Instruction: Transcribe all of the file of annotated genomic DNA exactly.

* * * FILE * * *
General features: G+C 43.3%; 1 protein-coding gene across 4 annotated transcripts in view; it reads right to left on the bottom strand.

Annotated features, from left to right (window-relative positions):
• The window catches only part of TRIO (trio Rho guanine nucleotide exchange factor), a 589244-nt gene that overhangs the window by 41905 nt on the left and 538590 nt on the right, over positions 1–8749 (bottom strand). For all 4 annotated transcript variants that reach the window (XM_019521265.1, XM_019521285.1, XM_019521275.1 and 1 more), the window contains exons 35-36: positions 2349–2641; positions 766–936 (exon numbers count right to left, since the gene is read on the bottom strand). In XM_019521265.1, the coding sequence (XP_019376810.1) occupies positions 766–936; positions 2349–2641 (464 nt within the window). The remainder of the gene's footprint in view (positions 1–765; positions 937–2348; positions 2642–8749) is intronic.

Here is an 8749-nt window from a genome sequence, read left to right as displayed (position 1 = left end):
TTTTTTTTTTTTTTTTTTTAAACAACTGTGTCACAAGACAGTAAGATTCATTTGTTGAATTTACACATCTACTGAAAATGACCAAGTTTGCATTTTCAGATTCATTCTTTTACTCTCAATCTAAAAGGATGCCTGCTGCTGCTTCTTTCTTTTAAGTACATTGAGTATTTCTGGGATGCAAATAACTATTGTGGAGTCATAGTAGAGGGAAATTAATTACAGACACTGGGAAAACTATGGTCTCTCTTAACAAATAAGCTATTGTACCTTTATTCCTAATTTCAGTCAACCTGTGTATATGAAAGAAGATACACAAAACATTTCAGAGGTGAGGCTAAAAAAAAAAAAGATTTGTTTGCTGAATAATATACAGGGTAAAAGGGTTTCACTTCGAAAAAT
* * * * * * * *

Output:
General features: G+C 43.3%; 1 protein-coding gene across 4 annotated transcripts in view; it reads right to left on the bottom strand.

Annotated features, from left to right (window-relative positions):
• The window catches only part of TRIO (trio Rho guanine nucleotide exchange factor), a 589244-nt gene that overhangs the window by 41905 nt on the left and 538590 nt on the right, over positions 1–8749 (bottom strand). For all 4 annotated transcript variants that reach the window (XM_019521265.1, XM_019521285.1, XM_019521275.1 and 1 more), the window contains exons 35-36: positions 2349–2641; positions 766–936 (exon numbers count right to left, since the gene is read on the bottom strand). In XM_019521265.1, the coding sequence (XP_019376810.1) occupies positions 766–936; positions 2349–2641 (464 nt within the window). The remainder of the gene's footprint in view (positions 1–765; positions 937–2348; positions 2642–8749) is intronic.

Here is an 8749-nt window from a genome sequence, read left to right as displayed (position 1 = left end):
TTTTTTTTTTTTTTTTTTTAAACAACTGTGTCACAAGACAGTAAGATTCATTTGTTGAATTTACACATCTACTGAAAATGACCAAGTTTGCATTTTCAGATTCATTCTTTTACTCTCAATCTAAAAGGATGCCTGCTGCTGCTTCTTTCTTTTAAGTACATTGAGTATTTCTGGGATGCAAATAACTATTGTGGAGTCATAGTAGAGGGAAATTAATTACAGACACTGGGAAAACTATGGTCTCTCTTAACAAATAAGCTATTGTACCTTTATTCCTAATTTCAGTCAACCTGTGTATATGAAAGAAGATACACAAAACATTTCAGAGGTGAGGCTAAAAAAAAAAAAGATTTGTTTGCTGAATAATATACAGGGTAAAAGGGTTTCACTTCGAAAAAT